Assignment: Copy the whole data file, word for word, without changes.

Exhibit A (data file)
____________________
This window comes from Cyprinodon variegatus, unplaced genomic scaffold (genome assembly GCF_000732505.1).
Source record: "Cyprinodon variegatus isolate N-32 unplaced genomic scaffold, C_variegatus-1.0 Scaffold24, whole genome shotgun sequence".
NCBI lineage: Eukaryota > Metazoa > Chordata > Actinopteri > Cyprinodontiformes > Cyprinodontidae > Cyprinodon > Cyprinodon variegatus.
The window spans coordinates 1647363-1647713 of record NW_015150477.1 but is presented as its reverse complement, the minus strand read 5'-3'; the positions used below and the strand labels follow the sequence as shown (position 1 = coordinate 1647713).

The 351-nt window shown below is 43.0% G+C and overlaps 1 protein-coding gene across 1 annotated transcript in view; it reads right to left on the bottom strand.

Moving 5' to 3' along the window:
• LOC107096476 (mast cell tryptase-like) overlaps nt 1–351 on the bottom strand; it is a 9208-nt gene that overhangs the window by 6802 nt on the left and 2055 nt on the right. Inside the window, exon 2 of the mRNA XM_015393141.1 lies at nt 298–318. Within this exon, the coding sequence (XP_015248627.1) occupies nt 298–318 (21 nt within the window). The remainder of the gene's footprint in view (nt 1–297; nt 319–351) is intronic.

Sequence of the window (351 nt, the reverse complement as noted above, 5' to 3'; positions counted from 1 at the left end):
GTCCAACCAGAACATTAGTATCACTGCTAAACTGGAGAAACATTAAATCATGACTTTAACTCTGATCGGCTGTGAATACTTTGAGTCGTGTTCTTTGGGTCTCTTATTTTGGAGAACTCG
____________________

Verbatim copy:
This window comes from Cyprinodon variegatus, unplaced genomic scaffold (genome assembly GCF_000732505.1).
Source record: "Cyprinodon variegatus isolate N-32 unplaced genomic scaffold, C_variegatus-1.0 Scaffold24, whole genome shotgun sequence".
NCBI lineage: Eukaryota > Metazoa > Chordata > Actinopteri > Cyprinodontiformes > Cyprinodontidae > Cyprinodon > Cyprinodon variegatus.
The window spans coordinates 1647363-1647713 of record NW_015150477.1 but is presented as its reverse complement, the minus strand read 5'-3'; the positions used below and the strand labels follow the sequence as shown (position 1 = coordinate 1647713).

The 351-nt window shown below is 43.0% G+C and overlaps 1 protein-coding gene across 1 annotated transcript in view; it reads right to left on the bottom strand.

Moving 5' to 3' along the window:
• LOC107096476 (mast cell tryptase-like) overlaps nt 1–351 on the bottom strand; it is a 9208-nt gene that overhangs the window by 6802 nt on the left and 2055 nt on the right. Inside the window, exon 2 of the mRNA XM_015393141.1 lies at nt 298–318. Within this exon, the coding sequence (XP_015248627.1) occupies nt 298–318 (21 nt within the window). The remainder of the gene's footprint in view (nt 1–297; nt 319–351) is intronic.

Sequence of the window (351 nt, the reverse complement as noted above, 5' to 3'; positions counted from 1 at the left end):
GTCCAACCAGAACATTAGTATCACTGCTAAACTGGAGAAACATTAAATCATGACTTTAACTCTGATCGGCTGTGAATACTTTGAGTCGTGTTCTTTGGGTCTCTTATTTTGGAGAACTCG